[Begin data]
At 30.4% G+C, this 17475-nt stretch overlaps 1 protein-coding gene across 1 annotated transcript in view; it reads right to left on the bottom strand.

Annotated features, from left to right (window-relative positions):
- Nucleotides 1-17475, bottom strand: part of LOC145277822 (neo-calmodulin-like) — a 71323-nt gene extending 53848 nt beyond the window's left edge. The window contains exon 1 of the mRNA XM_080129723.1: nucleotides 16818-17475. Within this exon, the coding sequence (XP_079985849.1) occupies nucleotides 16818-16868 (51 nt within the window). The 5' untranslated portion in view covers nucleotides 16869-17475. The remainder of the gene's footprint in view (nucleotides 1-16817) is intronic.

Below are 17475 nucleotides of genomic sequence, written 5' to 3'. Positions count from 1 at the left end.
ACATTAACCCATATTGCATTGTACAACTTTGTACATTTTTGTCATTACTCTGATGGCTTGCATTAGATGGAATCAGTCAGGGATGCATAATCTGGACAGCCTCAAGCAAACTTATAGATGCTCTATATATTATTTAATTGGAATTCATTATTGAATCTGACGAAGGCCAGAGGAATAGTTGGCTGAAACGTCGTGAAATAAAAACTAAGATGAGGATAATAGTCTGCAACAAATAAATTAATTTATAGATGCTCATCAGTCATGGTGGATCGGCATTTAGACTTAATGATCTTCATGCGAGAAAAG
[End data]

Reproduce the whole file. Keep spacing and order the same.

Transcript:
At 30.4% G+C, this 17475-nt stretch overlaps 1 protein-coding gene across 1 annotated transcript in view; it reads right to left on the bottom strand.

Annotated features, from left to right (window-relative positions):
- Nucleotides 1-17475, bottom strand: part of LOC145277822 (neo-calmodulin-like) — a 71323-nt gene extending 53848 nt beyond the window's left edge. The window contains exon 1 of the mRNA XM_080129723.1: nucleotides 16818-17475. Within this exon, the coding sequence (XP_079985849.1) occupies nucleotides 16818-16868 (51 nt within the window). The 5' untranslated portion in view covers nucleotides 16869-17475. The remainder of the gene's footprint in view (nucleotides 1-16817) is intronic.

Below are 17475 nucleotides of genomic sequence, written 5' to 3'. Positions count from 1 at the left end.
ACATTAACCCATATTGCATTGTACAACTTTGTACATTTTTGTCATTACTCTGATGGCTTGCATTAGATGGAATCAGTCAGGGATGCATAATCTGGACAGCCTCAAGCAAACTTATAGATGCTCTATATATTATTTAATTGGAATTCATTATTGAATCTGACGAAGGCCAGAGGAATAGTTGGCTGAAACGTCGTGAAATAAAAACTAAGATGAGGATAATAGTCTGCAACAAATAAATTAATTTATAGATGCTCATCAGTCATGGTGGATCGGCATTTAGACTTAATGATCTTCATGCGAGAAAAG